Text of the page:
Nationals 8, Mets 3
Is it the curse of Tom Terrific? June 15, 2017 marked the 40th anniversary of Tom Seaver’s departure for Cincinnati, a trade that perhaps many readers of this site are too young to remember, but those in the know have been able to reduce their parents and grandparents to tears by summoning the painful memory.
Maybe the Mets were doomed that summer day. Maybe the Wilpons insulted a fortune teller at a carnival. Whatever it is, the franchise needs to burn some sage and make amends, because until they do, the bodies are going to keep dropping.
Want to make a Met fan under 45 years old cry? Revisit the current disabled list: the middle of the opening day infield is now gone, with shortstop Asdrubal Cabrera on the 10-day DL and Neil Walker out indefinitely with a partially hamstring tear. Reliable bullpen arm Josh Smoker is out with “loose bodies” in his elbow, which sounds both terrifying AND gross. Tommy Milone, who is allegedly a real person who exists, is on the 10-day DL with a knee sprain. The pitchers sitting out provide a Whitman’s Sampler of maladies: Jeurys Familia, 60 days, right arm surgery; Noah Syndergaard, 60 days with a torn right lat muscle; Matt Harvey, stress injury on his right shoulder.
What makes me cry without fail is the clip of Mike Piazza’s home run on September 21, 2001. We all have our buttons.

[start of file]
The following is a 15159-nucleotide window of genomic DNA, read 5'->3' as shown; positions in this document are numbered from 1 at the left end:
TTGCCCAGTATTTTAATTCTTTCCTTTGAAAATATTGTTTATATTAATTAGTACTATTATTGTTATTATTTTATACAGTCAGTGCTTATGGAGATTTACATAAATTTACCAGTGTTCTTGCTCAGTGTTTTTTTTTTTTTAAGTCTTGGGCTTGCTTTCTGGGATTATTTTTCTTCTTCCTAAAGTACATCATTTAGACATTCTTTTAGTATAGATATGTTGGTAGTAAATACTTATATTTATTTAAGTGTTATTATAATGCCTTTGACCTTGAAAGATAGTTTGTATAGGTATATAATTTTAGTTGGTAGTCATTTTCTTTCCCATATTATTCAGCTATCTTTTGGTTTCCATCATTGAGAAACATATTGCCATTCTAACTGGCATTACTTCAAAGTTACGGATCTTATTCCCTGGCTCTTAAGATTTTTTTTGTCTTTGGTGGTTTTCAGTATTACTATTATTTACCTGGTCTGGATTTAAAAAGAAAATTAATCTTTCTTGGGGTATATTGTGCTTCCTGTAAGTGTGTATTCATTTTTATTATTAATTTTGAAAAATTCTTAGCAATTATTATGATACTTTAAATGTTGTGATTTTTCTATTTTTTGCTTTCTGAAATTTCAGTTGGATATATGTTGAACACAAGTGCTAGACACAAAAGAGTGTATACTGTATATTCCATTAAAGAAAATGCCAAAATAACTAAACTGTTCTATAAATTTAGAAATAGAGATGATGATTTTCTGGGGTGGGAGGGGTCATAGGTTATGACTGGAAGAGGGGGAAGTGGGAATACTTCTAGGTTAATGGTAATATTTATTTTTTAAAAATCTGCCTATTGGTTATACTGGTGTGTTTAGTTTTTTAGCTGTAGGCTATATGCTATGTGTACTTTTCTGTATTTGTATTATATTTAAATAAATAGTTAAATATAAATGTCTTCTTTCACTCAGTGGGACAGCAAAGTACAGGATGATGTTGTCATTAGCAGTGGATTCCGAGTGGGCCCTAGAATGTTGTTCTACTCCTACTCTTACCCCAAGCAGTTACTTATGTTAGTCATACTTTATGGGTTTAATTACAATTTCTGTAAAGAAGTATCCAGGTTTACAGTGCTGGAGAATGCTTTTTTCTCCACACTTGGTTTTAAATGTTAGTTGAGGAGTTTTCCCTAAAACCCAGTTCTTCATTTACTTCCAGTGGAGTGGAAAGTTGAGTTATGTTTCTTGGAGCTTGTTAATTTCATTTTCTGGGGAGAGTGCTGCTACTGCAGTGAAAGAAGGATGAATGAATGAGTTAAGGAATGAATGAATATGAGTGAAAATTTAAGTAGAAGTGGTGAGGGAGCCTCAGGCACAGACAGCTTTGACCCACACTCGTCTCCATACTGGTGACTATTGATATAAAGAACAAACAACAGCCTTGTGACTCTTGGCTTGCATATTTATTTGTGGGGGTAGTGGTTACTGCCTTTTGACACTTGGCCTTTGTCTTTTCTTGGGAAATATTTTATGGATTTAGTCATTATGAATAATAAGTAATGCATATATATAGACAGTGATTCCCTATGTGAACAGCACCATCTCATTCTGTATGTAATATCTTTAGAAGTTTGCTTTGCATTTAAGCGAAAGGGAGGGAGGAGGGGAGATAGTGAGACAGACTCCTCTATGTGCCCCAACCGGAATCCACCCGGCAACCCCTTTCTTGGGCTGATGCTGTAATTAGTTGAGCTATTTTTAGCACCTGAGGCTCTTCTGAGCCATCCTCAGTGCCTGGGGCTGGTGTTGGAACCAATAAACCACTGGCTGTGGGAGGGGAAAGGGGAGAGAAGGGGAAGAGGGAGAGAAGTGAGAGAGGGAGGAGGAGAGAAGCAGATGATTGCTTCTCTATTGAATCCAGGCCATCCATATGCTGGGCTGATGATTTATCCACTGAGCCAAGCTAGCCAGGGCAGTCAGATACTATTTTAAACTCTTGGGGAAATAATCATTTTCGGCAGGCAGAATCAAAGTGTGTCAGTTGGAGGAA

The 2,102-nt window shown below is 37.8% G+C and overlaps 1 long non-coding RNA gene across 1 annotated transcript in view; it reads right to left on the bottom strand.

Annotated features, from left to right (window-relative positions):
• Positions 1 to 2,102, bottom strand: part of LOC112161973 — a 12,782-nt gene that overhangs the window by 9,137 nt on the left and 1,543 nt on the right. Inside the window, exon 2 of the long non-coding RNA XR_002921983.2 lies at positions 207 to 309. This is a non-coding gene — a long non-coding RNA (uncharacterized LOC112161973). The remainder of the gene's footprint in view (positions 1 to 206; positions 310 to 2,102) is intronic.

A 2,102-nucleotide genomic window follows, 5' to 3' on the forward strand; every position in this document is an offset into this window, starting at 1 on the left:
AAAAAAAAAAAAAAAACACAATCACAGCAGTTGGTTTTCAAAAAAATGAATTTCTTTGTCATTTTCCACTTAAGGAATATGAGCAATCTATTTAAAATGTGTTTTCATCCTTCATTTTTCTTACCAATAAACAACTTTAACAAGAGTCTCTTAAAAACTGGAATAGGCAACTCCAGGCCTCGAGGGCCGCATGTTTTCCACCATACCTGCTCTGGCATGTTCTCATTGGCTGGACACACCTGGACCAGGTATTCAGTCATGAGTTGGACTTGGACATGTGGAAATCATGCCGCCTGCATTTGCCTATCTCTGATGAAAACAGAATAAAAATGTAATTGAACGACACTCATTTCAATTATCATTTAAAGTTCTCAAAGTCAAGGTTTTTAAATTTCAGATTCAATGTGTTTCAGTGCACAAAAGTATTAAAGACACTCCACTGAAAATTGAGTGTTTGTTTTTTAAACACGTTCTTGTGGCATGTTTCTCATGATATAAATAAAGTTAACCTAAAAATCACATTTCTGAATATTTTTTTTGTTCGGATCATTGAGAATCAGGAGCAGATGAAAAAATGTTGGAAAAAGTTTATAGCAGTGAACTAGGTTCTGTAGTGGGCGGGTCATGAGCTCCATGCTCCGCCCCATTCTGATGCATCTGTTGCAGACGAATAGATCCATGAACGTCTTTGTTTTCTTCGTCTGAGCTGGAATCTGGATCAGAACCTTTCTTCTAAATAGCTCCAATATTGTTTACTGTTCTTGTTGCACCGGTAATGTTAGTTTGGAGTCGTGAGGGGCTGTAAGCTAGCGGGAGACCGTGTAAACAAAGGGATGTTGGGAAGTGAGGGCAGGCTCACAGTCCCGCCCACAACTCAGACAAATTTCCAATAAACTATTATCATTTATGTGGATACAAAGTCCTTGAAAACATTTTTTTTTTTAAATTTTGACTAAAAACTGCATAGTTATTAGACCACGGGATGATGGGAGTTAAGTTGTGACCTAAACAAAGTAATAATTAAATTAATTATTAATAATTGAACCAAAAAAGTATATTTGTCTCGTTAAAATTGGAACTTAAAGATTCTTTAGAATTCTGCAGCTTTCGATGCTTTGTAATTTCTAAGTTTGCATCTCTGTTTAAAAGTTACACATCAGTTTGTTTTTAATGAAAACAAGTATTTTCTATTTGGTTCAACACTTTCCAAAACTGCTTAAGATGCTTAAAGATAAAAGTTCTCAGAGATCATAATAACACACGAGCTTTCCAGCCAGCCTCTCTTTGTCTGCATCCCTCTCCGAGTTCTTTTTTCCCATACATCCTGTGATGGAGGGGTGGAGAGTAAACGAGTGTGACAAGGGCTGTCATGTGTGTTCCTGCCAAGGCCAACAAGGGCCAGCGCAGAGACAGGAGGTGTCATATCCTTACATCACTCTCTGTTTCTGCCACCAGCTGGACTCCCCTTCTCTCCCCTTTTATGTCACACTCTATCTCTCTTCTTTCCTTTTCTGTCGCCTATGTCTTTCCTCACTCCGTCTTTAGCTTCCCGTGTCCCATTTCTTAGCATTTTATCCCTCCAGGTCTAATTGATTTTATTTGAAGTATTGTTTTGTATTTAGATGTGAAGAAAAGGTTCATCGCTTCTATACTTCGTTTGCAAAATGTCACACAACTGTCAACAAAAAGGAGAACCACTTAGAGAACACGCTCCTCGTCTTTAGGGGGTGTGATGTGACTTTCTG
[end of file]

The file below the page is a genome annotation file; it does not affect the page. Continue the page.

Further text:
Oh, yeah, there was a game last night. Gio Gonzalez absolutely loves pitching in Flushing, and tonight was no exception. The SNY cameras seemed to pick up on the Nats pitcher stretching and wincing after an awkward swing in his first at-bat, but it didn’t matter. Pitching through injury or not, he held the Mets to two runs. Mets bette noir Bryce Harper obliterated a Robert Gsellman offering in the first to put the Nats up to a 1-0 lead, and Washington never looked back. Harper tried to extend the lead in the third on a single by former Met Daniel Murphy but was cut down by a laser beam from Juan Lagares. Hold on to that memory, because Juan will not be adding to the highlight reel for some time.
In the fourth, the Mets cut the Nats’ two-run lead in half with back to back doubles by Yoenis Cespedes and Jay Bruce, but the wheels came off in the fifth when Brian Goodwin and Ryan Zimmerman scored on a Daniel Murphy triple. Murphy would score when Anthony Rendon blooped an RBI single in front of a diving Lagares. Later in the inning, manager Terry Collins and trainer Ray Ramirez jogged out to check on Lagares, who would be replaced by Curtis Granderson. The Mets would later announce that Lagares had fractured his thumb.
Rene Rivera hit a home run. Somewhere in the stadium, a couple decided it would be best if they started to see other people. A corporate lawyer checking his emails on his phone between innings realized he had grown up to be exactly the kind of lawyer he swore to himself, during all those late nights in the law library, he never would become.
Coming out of the bullpen, Josh Edgin surrendered an unearned run, and Rafael Montero pitched three scoreless innings with three strikeouts. While Amed Rosario continued to serve the organization best by staying in the Pacific Coast League for reasons only known to the Ministry of Truth (War is Peace! Ignorance is Strength!), Mets fans did get a peek at Gavin Cecchini, who struck out in a pinch-hit appearance. Wilmer Flores hit a home run. Tyler Pill started against Sacramento for Las Vegas, wondering what must one do to get another chance at a major league start for this organization, whose roster looks like the end of The Iliad.
Happy birthday to Dusty Baker, who turned 68 years young. He is the second youngest manager in major league baseball, behind Terry Collins, who is emotionally 900 years old.
Photo credit: Noah K. Murray – USA Today Sports